http://www.supremecourt.gov/opinions/08pdf/07-1015.pdf

The right to bring class action law suits - Walmart

In the largest employee class-action lawsuit in U.S. history the Supreme Court ruled that the case would not go forward as a class action suit. This was a major victory for Wal-Mart Stores and the case had been potentially worth billions in damages to the plaintiffs. As many as 1.6 million female employees from Wal-Mart were included in the sex discrimination case. Instead the court agreed unanimously that the litigation could not proceed as a class action form. This Supreme Court Decision reversed a decision by the 9th U.S. Circuit Court of Appeals in San Francisco. The court split along 5-4 lines over whether the group presented a common claim in seeking an injunction that would have forced the retailer to change its employment practices.

http://www.supremecourt.gov/opinions/10pdf/10-277.pdf

The right of small businesses to compete with the big business - Leegin antitrust case

Consider the Leegin antitrust case, where the 5-4 majority on the Court reversed many decades of precedent that had kept prices low for consumers, and had helped small businesses compete with corporate giants. The Supreme Court in this decision overturned nearly a hundred years of antitrust precedent in a groundbreaking 5-4 decision in Leegin Creative Leather Products, Inc. v. PSKS, Inc. The decision over tuned a previous decision which made it per se illegal for a manufacturer and its distributor to agree on a minimum price at which the distributor may resell the manufacturer’s goods.

http://www.supremecourt.gov/opinions/06pdf/06-480.pdf

The right of victims of environmental disasters to obtain adequate compensation - Exxon v Baker

See the Supreme Court Case Exxon Shipping Co. v. Baker, 554 U.S. 471 (2008). This Supreme Court decision took the opinion that the punitive damages awarded to the victims of the Exxon Valdez oil spill should be reduced from US$2.5 billion to US$500 million.

http://www.supremecourt.gov/opinions/07pdf/07-219.pdf

Employment Discrimination based on race or gender – Ledbetter v Goodyear Tire & Rubber Co.

Ledbetter v. Goodyear Tire & Rubber Co., 550 U.S. 618 (2007), is an employment discrimination decision of the Supreme Court of the United States. Justice Alito held for the five-justice majority that employers cannot be sued under Title VII of the Civil Rights Act over race or gender pay discrimination if the claims are based on decisions made by the employer 180 days ago or more. Lilly Ledbetter found that she had been paid less than her male counterparts year after year despite working just as hard, Ms. Ledbetter brought suit against her employer. A jury heard the evidence in the case, found that the big corporation had indeed discriminated against Ms. Ledbetter, and awarded her back pay and damages. Then the corporation got the case before the Supreme Court. The conservatives on the Court decided to take the decision away from the jury.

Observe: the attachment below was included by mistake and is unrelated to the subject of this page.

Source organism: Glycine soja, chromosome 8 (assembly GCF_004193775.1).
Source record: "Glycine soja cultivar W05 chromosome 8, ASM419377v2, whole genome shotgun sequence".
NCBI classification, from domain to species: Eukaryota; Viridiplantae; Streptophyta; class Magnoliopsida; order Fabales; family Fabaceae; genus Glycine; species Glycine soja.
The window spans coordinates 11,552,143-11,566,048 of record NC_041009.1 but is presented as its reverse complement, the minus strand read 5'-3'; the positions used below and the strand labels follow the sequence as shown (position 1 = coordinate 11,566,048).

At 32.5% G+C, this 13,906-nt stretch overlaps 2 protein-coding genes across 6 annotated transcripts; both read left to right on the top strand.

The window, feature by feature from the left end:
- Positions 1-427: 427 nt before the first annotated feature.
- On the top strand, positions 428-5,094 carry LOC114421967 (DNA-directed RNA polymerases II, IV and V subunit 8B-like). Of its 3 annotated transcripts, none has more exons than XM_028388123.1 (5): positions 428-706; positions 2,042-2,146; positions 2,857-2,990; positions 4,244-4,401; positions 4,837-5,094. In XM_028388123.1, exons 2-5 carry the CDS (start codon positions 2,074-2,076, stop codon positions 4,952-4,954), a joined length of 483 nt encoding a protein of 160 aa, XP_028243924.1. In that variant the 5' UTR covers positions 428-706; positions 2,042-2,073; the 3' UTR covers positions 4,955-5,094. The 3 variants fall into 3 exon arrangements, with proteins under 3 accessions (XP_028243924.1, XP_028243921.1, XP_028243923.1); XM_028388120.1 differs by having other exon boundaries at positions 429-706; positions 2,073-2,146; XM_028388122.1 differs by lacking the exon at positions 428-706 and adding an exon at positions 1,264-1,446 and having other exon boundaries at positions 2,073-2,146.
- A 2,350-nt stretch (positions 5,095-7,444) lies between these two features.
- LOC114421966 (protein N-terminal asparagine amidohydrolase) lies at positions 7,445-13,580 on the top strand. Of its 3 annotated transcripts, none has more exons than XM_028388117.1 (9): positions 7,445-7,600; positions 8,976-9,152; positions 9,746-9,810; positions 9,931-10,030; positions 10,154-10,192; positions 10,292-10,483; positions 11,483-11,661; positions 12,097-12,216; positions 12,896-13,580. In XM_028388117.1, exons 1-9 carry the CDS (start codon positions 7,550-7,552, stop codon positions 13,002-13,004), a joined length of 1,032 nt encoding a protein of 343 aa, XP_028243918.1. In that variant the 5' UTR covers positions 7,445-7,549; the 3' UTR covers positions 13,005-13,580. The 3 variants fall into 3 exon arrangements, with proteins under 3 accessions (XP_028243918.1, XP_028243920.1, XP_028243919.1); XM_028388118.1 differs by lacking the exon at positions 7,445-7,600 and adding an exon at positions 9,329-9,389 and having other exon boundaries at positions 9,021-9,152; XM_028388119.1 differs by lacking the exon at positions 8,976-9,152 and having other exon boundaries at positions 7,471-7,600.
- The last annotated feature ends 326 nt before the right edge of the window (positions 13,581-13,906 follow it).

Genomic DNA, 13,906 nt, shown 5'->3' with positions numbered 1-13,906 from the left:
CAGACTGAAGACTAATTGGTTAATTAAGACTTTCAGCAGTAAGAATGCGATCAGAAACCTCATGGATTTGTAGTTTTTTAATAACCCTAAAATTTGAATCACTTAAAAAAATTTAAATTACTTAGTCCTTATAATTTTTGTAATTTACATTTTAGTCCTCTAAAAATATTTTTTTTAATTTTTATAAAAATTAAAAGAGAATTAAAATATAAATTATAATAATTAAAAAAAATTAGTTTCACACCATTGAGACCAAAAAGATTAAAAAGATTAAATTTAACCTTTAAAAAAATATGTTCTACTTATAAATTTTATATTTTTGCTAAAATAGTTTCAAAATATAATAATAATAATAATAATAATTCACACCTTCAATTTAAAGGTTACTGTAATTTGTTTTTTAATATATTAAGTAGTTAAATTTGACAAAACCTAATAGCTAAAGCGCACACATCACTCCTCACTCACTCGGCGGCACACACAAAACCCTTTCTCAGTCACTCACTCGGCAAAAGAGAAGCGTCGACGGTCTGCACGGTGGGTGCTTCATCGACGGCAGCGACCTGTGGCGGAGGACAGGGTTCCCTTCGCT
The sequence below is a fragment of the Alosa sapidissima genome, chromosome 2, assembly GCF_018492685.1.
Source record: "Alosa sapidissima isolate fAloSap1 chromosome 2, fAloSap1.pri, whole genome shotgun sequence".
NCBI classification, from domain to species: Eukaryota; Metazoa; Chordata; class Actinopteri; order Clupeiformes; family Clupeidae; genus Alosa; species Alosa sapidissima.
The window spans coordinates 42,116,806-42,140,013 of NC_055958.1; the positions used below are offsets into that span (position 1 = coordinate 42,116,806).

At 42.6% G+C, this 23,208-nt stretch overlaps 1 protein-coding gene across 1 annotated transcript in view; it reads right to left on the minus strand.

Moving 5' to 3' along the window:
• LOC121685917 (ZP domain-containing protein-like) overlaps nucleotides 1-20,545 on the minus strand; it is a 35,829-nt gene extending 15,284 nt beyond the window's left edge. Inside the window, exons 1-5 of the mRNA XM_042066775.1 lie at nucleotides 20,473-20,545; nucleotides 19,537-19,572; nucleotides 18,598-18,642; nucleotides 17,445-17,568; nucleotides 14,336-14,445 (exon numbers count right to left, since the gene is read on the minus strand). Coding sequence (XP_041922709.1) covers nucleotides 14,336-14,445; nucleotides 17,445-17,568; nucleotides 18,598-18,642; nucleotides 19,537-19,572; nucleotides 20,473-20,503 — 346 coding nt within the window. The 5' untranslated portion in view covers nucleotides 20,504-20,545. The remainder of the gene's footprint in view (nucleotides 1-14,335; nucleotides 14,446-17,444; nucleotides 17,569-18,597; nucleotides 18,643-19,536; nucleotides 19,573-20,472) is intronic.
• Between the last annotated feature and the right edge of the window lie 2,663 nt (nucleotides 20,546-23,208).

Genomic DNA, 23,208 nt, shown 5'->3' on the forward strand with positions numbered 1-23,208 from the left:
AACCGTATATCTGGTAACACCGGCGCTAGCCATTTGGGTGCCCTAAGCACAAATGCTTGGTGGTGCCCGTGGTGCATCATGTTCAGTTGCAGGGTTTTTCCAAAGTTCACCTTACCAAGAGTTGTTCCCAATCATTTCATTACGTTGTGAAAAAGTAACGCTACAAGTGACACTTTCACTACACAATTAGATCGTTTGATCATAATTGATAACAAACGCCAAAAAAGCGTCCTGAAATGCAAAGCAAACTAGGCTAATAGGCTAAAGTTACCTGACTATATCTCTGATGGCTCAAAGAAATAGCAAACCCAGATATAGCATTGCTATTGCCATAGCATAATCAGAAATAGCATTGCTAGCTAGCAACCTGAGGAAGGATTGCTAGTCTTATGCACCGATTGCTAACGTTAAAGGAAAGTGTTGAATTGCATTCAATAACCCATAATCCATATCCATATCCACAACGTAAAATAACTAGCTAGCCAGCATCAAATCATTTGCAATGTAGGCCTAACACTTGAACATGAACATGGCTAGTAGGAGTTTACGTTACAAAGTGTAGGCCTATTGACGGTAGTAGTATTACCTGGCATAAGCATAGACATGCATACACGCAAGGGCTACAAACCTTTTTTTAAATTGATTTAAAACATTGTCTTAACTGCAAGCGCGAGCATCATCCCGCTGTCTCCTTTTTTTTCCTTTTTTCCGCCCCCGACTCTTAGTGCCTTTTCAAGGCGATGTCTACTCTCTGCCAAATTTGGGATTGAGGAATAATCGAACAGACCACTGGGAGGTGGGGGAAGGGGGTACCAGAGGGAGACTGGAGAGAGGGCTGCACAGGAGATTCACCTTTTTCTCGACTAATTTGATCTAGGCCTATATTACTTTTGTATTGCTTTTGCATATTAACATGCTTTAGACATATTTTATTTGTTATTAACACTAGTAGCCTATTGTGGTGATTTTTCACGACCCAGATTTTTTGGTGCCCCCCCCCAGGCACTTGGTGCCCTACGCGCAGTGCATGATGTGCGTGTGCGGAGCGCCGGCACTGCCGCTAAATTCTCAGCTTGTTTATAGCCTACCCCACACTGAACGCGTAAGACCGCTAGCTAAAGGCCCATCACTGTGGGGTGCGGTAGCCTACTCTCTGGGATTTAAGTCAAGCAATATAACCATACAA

http://www.supremecourt.gov/opinions/06pdf/05-1074.pdf

Age Discrimination - Gross v FBL Services

In Gross v. FBL Services, a 54-year old man claimed that his employer had discriminated against him because of his age. A jury agreed. Again, the corporation turned to the Supreme Court. And again, a narrow majority of Justices overturned the jury decision – in the process making it more difficult for older Americans to prove they were wrongfully discriminated against on the basis of age.

http://www.supremecourt.gov/opinions/08pdf/08-441.pdf

Truth About Drug Companies

“Too often we underestimate the power of a touch, a smile, a kind word, a listening ear, an honest compliment, or the smallest act of caring, all of which have the potential to turn a life around.”
 
― Leo Buscaglia

Medical Whistleblower Advocacy Network

MEDICAL WHISTLEBLOWER ADVOCACY NETWORK

P.O. 42700 

Washington, DC 20015

MedicalWhistleblowers (at) gmail.com

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"Never impose on others what you would not choose for yourself."  Confucius

"It is not the critic who counts; not the man who points out how the strong man stumbles, or where the doer of deeds could have done them better. The credit belongs to the man who is actually in the arena, whose face is marred by dust and sweat and blood; who strives valiantly; who errs, who comes short again and again, because there is no effort without error and shortcoming; but who does actually strive to do the deeds; who knows great enthusiasms, the great devotions; who spends himself in a worthy cause; who at the best knows in the end the triumph of high achievement, and who at the worst, if he fails, at least fails while daring greatly, so that his place shall never be with those cold and timid souls who neither know victory nor defeat."

Theodore Roosevelt- Excerpt from the speech "Citizenship In A Republic", delivered at the Sorbonne, in Paris, France on 23 April, 1910